In 2002, Frederiks said he felt that his then-network was taking advantage of him on his pay scale and work duties, leading him to quit. Looking back, Frederiks said he saw this as a mistake. “You’re only as cool, as good and hot as the job you have at that moment,” he said. 

Frederiks clarified that people like Britney Spears or companies such as Volkswagen would contact him, asking if he was busy and if he still worked with FOX. Once he said no about the network, the potential clients would politely say goodbye.

“So it’s just crazy to think I could be so hot when I was at Fox and then not being wanted at all when I wasn’t,” Frederiks said. 

Using his contacts he made while networking at FOX, Frederiks worked for tech companies such as Google and Apple, joining the digital revolution and watching and participating as YouTube became the juggernaut of online videos and the first iPhone was released. He eventually worked for a subsidiary of Apple called Wizard Media until the company was sold again, leaving Frederiks without a job..

He had been making $150,000 a year with Wizard Media and had been saving it. So for the next five years, he worked on independent projects, was hired onto other projects and dealt with the financial crisis.

In 2013, Frederiks attended the NAB Show in Las Vegas and saw the first DJI Phantom drone. He recalled going up to the founders of DJI and asking them what the drone could do and what it couldn’t. 

Eventually, he asked about putting a camera on it, which led to him applying velcro to the drone and sticking a GoPro on it. Skip first flew the drone in a SciFi movie and felt that it was both a “catastrophe and a clusterfuck,” claiming the movie to be worse than “Sharknado.” 

Regardless, he was able to get enough good footage to use in the movie and one of the executives said that watching the drone work was one of the coolest things he’d ever seen. Working with SciFi, Frederiks honed his drone skills and showed several other friends of his in the industry how to fly.

Top of the Field

He became a pioneer in using drones, developing his own techniques, getting gigs and jobs in real estate, and being invited to speak at conferences like Interdrone. At Interdrone, he met a representative who worked for Unmanned Vehicle University who wanted to put Frederiks through their courses and become an instructor. “They made me a line-by-line pilot so I could teach everything and know everything,” he said.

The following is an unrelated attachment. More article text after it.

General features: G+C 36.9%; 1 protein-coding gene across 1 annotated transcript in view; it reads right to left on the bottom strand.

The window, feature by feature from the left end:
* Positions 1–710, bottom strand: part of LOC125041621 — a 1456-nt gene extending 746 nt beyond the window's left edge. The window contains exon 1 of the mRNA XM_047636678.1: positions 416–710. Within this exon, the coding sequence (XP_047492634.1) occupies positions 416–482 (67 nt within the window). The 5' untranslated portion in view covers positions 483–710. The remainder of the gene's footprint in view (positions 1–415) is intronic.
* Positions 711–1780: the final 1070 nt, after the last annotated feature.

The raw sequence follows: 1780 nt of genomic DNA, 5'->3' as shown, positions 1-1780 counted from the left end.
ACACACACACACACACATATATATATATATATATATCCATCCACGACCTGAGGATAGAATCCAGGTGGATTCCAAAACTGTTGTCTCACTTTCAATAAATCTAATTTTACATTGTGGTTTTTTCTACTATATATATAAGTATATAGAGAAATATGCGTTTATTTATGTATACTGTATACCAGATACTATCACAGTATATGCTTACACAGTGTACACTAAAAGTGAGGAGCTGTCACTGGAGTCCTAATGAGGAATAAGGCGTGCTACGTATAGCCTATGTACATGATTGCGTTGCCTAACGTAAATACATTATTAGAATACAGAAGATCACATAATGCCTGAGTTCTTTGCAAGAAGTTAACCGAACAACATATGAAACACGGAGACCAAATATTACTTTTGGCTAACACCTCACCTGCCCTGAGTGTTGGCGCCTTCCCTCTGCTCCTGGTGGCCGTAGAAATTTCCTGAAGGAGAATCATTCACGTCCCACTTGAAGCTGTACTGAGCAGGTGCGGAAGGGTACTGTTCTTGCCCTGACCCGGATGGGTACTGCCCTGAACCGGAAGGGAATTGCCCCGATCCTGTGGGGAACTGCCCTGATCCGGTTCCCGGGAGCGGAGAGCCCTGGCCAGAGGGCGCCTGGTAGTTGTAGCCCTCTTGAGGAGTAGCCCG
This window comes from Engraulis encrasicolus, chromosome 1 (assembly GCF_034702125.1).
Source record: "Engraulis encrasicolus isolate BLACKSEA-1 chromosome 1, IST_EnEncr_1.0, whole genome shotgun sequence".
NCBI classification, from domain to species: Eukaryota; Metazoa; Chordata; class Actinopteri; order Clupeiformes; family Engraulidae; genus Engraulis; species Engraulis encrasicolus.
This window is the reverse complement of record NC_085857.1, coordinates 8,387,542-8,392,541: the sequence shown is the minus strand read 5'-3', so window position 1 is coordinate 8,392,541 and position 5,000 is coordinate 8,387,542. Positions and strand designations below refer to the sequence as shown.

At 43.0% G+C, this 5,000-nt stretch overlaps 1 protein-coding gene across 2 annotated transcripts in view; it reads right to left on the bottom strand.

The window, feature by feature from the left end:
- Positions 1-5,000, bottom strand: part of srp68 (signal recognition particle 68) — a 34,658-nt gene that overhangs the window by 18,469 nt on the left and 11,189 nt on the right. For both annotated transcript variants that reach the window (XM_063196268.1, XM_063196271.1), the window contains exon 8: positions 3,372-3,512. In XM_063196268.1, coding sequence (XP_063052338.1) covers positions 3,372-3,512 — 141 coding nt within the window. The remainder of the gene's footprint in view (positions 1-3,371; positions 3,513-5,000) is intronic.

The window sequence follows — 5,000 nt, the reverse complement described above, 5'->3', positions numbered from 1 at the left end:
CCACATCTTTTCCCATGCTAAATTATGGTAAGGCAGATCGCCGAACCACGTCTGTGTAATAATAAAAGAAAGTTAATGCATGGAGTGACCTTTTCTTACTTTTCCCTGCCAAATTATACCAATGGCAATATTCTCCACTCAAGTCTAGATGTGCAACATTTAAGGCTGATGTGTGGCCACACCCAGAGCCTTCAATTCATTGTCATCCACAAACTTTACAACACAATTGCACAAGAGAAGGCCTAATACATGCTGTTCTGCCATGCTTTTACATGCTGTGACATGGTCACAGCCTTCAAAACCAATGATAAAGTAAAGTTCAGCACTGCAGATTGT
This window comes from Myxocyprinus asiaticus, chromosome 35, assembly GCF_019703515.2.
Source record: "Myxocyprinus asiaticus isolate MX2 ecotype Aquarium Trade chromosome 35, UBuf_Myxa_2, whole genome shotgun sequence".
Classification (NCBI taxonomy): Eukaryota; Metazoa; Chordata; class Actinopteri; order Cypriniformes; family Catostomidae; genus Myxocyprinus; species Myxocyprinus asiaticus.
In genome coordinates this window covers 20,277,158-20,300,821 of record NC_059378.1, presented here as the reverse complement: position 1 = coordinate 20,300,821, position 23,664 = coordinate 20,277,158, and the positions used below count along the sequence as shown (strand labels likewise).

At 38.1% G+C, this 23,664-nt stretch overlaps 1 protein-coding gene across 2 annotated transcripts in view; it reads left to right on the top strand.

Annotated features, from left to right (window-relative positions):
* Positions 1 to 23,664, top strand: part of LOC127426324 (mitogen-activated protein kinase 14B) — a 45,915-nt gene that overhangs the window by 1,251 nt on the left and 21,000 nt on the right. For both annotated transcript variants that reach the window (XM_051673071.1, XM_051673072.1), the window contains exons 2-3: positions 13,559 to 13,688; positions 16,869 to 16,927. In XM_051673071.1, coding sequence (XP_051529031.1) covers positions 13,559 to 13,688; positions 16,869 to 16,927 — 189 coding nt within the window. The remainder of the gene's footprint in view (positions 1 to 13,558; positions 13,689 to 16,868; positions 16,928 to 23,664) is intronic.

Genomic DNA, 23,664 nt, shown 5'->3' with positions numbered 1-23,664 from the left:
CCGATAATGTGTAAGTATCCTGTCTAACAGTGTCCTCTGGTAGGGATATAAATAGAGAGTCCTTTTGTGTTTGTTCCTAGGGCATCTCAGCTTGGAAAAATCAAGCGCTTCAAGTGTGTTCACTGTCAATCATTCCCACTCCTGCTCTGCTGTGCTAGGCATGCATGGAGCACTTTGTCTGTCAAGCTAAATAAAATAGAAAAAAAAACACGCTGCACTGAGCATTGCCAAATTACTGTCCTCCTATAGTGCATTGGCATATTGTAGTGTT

After that, LA Tech got wind of Frederiks and hired him to teach a drone course on what they wanted to develop, and shortly after Grossmont reached out to Frederiks with ambitious plans as well. It is here that Frederiks said he has been able to get his foot in the door of a whole new industry. 

“I can see where this thing was going and I thought, ‘You know what?’ I have an opportunity to be one of the guys that like started it or got involved when it was getting started,” he said. “As opposed to just, you know, when I was at Fox I was just another producer, you know, when I was at Apple as just another you know producer so this way at this point, um had the opportunity to be an authority.”

Frederiks has become a voice of authority and a teacher, being able to look back at the dozens of students who have become successful drone pilots, many of them being Grossmont alumni. He has his own company called Hollywood-Drones and has set up a social hub, Drone Connects, for drone pilots and former students to talk and share drone news.

There’s more than just learning to fly drones when taking one of his classes. It also comes with valuable career path connections. If you want to get your foot in the door, Frederiks is the guy to go to, but you have to show initiative, just like he did.

If you’d like to hear every detail of Skip’s story you can check out his full interview here.